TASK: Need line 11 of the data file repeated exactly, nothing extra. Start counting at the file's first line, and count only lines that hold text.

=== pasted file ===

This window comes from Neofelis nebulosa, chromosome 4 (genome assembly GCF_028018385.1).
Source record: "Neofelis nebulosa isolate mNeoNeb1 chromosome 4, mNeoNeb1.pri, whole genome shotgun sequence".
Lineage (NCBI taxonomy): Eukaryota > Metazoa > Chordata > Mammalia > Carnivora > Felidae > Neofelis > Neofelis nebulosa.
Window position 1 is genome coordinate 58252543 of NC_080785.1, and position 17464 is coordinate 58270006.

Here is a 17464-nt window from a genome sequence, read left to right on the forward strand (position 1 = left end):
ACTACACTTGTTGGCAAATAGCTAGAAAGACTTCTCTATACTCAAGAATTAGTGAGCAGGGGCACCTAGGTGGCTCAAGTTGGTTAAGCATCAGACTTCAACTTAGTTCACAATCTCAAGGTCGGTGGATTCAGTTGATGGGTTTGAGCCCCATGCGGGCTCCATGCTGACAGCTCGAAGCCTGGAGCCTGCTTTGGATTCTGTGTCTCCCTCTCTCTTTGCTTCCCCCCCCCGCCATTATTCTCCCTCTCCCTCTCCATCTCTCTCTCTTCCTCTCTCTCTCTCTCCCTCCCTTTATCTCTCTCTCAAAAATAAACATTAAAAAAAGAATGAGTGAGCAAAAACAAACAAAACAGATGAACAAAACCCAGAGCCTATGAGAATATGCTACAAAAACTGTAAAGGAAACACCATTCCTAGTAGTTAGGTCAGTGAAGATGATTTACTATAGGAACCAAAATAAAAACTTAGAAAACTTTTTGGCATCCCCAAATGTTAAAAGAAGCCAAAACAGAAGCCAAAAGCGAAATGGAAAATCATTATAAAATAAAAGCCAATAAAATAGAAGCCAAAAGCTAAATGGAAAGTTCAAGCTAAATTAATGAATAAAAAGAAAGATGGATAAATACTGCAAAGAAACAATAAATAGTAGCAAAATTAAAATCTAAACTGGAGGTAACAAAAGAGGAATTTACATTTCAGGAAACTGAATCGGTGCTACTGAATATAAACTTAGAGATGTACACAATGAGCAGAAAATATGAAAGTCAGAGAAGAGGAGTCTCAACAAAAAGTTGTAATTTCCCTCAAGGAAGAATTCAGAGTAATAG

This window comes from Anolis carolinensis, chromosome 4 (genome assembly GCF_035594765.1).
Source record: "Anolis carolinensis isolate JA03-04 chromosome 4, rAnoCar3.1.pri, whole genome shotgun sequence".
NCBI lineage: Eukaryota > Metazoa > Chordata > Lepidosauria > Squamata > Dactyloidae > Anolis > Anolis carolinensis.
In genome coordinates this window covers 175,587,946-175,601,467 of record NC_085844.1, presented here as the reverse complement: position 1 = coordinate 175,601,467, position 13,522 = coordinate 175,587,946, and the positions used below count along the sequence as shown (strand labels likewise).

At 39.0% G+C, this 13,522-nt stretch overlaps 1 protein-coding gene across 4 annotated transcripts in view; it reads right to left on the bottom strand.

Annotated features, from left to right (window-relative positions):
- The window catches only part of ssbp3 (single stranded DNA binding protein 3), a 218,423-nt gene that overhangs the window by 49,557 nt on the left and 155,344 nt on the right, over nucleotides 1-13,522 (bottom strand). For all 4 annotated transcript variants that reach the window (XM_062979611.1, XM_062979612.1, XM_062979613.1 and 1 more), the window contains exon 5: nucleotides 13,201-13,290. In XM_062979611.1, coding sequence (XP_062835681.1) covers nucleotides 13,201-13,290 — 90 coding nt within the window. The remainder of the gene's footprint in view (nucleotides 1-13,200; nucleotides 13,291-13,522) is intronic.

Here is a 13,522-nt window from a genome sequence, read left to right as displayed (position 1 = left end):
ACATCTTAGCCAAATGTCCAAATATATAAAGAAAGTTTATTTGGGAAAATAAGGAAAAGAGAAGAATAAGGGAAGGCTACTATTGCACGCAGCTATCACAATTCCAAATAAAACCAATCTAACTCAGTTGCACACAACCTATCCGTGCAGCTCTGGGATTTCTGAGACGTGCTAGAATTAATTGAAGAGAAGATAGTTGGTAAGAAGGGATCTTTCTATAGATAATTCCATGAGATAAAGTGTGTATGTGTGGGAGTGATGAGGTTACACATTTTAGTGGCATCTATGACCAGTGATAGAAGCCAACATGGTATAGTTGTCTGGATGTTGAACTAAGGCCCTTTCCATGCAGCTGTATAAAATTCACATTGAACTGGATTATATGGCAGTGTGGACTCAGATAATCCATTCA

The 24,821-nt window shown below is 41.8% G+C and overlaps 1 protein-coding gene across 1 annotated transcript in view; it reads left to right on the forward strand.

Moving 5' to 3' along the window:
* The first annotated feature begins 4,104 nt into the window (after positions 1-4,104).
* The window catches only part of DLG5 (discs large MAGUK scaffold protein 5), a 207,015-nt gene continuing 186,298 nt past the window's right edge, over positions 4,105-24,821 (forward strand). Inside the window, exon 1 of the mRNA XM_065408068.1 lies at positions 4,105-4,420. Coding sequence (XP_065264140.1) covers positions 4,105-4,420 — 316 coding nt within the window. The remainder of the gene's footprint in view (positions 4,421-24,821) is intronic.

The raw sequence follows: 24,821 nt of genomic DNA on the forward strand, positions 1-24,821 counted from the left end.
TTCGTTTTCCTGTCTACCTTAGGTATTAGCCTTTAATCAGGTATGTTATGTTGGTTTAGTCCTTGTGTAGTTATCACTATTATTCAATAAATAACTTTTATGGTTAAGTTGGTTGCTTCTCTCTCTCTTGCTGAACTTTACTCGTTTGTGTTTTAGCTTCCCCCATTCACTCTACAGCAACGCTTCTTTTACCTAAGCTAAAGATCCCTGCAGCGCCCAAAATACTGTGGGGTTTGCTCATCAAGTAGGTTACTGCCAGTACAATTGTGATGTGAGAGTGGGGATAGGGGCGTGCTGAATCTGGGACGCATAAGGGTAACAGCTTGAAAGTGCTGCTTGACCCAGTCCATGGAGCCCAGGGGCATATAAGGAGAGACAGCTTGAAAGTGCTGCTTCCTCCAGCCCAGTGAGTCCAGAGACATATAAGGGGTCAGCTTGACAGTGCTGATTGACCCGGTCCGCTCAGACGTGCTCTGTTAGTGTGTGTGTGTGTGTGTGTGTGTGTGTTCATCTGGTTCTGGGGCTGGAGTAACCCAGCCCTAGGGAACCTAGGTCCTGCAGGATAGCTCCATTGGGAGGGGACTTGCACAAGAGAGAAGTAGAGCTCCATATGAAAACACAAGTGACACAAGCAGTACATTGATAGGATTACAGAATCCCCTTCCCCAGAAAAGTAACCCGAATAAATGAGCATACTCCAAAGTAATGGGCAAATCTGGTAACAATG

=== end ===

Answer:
At 39.0% G+C, this 13,522-nt stretch overlaps 1 protein-coding gene across 4 annotated transcripts in view; it reads right to left on the bottom strand.